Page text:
• Emma


Saving money and setting off on your adventure is a huge accomplishment. You've worked hard, been conscious with your outgoings and stuck to your plan. Don't let this all go out the window by wasting your hard earned cash. Your travels will go much further if you learn how to use your savings wisely.

To keep your travel costs down while on the road and to get the most time and experience out of your trip --- learn to live like a local. By learning the basic rules and tips on how to get by cheaper, all around the world, you will see how far your money can stretch you. By this, I don't mean being super tight with your cash or counting pennies! It's all about using some common knowledge and realising, you're not on holiday.

Below I've written some general rules that I always remember without question on my travels.


  • Walk, Cycle or Skate as much as you can and for as long as you feel safe. When you arrive in a new city, the best thing to do is wander or 'get lost' on purpose. Not only is it cost-effective but this is where you will see things most people don't and experience a place fully for yourself. (Take your hostel/guesthouse address card with you)​

  • Use Public Buses, Trains & Water Taxi's when the place you want to go to next, is that bit further. Buses and shuttle boats used by the public are always very reasonable. Trains can be a little more but generally get you there faster. For Europe, check out the rail passes available and price the tickets you're planning on using in advance to save money.

A 'chicken bus' in Nicaragua! Decorated school buses brought from the states used in Central America for public service. They're the cheapest way to get around there!

  • If you need to use a Taxi, Tuk Tuk, Rickshaw or Motorbike Taxi, set a price first or request a Taxi to turn on their meter. Never just hop in before agreeing on a price, this gives the taxi driver the right to name any price he likes once he's taken you to your destination ---- something he will take great pleasure in doing!

  • Carsharing or Hitchhiking is regularly used in some countries! Find someone who is going on the same route as you through the app BlaBlaCar, request to car share with them then share the costs! It's an extremely well-received app and is perfectly safe. It connects locals with spare seats to tourists who need a ride as well as splitting the travel expenses. Hitchhiking freely on the side of the road has to be more cautiously executed but, is more common than you would think in some places like Scotland, Germany, Mexico, Netherlands, Israel, Central America and New Zealand. Always be aware, use common sense and politely offer to chip in money once you've been given a ride.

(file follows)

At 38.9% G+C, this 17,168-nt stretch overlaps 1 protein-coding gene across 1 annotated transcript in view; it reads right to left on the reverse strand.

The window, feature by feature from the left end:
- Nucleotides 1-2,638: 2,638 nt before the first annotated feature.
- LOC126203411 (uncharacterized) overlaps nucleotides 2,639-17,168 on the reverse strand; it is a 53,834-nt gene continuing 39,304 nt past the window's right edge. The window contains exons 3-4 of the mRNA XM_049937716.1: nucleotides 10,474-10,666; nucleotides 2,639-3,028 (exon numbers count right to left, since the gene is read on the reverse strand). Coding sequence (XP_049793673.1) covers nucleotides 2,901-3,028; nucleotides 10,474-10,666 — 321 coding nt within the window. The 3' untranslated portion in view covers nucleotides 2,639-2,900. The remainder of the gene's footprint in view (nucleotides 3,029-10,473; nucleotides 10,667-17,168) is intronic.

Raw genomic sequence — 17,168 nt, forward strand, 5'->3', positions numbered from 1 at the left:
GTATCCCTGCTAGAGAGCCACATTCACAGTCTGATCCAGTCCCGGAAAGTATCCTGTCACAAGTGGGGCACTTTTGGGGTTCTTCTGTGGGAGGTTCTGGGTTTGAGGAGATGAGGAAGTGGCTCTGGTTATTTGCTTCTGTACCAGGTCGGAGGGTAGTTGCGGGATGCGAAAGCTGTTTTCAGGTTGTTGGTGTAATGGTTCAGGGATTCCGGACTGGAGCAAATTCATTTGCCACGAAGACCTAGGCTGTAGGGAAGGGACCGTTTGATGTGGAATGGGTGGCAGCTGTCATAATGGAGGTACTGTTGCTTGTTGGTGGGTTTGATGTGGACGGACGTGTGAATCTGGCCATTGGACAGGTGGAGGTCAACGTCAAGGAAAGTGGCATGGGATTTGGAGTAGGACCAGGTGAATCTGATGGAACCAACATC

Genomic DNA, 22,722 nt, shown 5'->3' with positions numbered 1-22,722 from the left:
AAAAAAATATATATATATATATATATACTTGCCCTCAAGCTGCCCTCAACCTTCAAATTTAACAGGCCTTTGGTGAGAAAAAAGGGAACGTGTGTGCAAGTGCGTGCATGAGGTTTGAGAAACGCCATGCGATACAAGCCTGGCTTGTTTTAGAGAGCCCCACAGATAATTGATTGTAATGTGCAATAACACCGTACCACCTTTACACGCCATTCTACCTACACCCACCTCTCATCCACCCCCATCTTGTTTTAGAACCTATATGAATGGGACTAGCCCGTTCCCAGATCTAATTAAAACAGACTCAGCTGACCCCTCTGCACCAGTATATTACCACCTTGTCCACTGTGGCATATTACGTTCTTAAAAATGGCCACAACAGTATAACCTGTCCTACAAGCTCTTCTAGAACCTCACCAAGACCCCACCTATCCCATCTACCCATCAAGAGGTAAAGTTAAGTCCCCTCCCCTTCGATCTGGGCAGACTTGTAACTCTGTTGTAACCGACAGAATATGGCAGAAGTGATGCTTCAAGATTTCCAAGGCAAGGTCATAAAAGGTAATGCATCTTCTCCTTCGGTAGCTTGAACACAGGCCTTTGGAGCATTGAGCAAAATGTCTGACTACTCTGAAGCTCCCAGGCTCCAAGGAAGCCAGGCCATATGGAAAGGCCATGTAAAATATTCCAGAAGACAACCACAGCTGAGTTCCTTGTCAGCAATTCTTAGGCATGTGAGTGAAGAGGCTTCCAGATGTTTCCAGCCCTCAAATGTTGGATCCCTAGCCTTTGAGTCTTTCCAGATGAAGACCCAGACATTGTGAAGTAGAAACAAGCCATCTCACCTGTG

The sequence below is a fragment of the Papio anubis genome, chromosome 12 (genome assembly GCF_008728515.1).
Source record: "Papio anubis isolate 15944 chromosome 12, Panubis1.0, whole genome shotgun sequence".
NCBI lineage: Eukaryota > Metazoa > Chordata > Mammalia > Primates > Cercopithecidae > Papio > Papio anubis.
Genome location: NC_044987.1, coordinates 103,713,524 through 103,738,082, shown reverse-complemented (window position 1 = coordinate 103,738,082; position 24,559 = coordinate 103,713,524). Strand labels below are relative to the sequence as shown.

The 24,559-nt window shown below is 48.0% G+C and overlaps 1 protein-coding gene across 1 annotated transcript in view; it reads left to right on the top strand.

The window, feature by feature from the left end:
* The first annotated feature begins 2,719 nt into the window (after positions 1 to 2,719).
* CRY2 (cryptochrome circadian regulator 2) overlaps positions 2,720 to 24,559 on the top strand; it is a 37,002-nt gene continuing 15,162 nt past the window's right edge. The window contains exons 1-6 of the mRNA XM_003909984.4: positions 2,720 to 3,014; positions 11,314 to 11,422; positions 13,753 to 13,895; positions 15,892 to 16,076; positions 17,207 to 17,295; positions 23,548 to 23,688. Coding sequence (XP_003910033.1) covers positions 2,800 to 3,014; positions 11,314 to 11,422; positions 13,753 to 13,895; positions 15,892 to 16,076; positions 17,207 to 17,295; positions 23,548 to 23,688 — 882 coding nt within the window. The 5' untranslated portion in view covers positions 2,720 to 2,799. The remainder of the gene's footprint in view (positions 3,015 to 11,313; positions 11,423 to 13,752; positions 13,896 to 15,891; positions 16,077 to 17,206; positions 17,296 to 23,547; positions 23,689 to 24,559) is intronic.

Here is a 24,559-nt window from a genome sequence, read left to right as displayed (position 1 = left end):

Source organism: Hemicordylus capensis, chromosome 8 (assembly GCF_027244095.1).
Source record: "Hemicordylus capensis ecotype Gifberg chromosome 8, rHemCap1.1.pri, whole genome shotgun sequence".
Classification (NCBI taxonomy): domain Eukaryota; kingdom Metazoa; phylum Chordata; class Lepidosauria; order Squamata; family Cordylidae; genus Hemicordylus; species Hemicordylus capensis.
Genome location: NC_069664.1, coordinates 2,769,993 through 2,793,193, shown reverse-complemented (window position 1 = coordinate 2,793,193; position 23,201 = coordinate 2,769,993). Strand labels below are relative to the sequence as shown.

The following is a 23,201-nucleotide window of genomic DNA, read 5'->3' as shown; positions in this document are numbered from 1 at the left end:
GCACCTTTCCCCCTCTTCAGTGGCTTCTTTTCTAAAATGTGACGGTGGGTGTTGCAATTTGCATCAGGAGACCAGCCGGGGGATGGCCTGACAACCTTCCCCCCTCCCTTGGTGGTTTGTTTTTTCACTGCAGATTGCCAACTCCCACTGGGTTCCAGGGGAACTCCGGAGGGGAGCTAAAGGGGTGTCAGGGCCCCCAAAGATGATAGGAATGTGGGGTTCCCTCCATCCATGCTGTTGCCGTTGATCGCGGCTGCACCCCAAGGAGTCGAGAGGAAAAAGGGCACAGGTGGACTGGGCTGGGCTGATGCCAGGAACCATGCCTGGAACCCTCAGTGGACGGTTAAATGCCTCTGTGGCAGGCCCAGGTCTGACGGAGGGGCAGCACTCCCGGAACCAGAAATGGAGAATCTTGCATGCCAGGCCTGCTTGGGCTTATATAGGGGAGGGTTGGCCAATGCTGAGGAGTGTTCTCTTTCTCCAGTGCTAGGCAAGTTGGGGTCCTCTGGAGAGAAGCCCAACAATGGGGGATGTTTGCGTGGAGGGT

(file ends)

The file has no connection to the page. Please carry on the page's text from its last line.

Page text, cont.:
• Eat Street Food Everyday. It won't kill you! Don't worry about getting ill, the food is fresh, always delicious and made in front of you. It's the cheapest way to eat and lets you try local cuisine in the most traditional way. Head to the busy and bustling street stalls full of locals ---- they're popular for a reason!

Noodle Soup & Red Pork, at a street stall in Sukhothai

  • Find Hawker Centres and Food Markets. These are a collection of different market stalls packed together selling seriously cheap and delicious meals. The selection could be anything from interesting snacks to spicy soups to yummy desserts. You will love touring the stalls, testing out the different tastes and sampling the local delicacies. Some food markets are near quirky bars and are a great way to spend a fun food-filled evening. My favourites are the Maxwell Road Hawker Centre in Chinatown, Singapore and the Ratchada Rot Fai Night Market in Bangkok, Thailand.

First Hawker Centre in Singapore

  • Take a Pre-Packed Lunch or Cook your own Food. In places like North America, Western Europe, Australia and New Zealand, shopping for food at the supermarket and making your own lunch or supper, is sometimes the cheapest option. Take a break from exploring with a picnic in the park, beach or national garden. Bringing your own lunch is a great option when going on paid day tours that don't include meals ----- the food that's on offer is usually overpriced. At night you can save your cash by cooking for yourself. Most hostels have common kitchen areas and supply equipment where you can use your culinary skills.

  • Avoid Restaurants in the middle of a Tourist Spot. Restaurants that are directly in the vicinity of popular landmarks, tourist beaches or tourist streets are usually overpriced and serve low quality food. Ask workers from your hostel or the host of your Airbnb where they like to eat for cheap and which residential areas to head to for amazing food.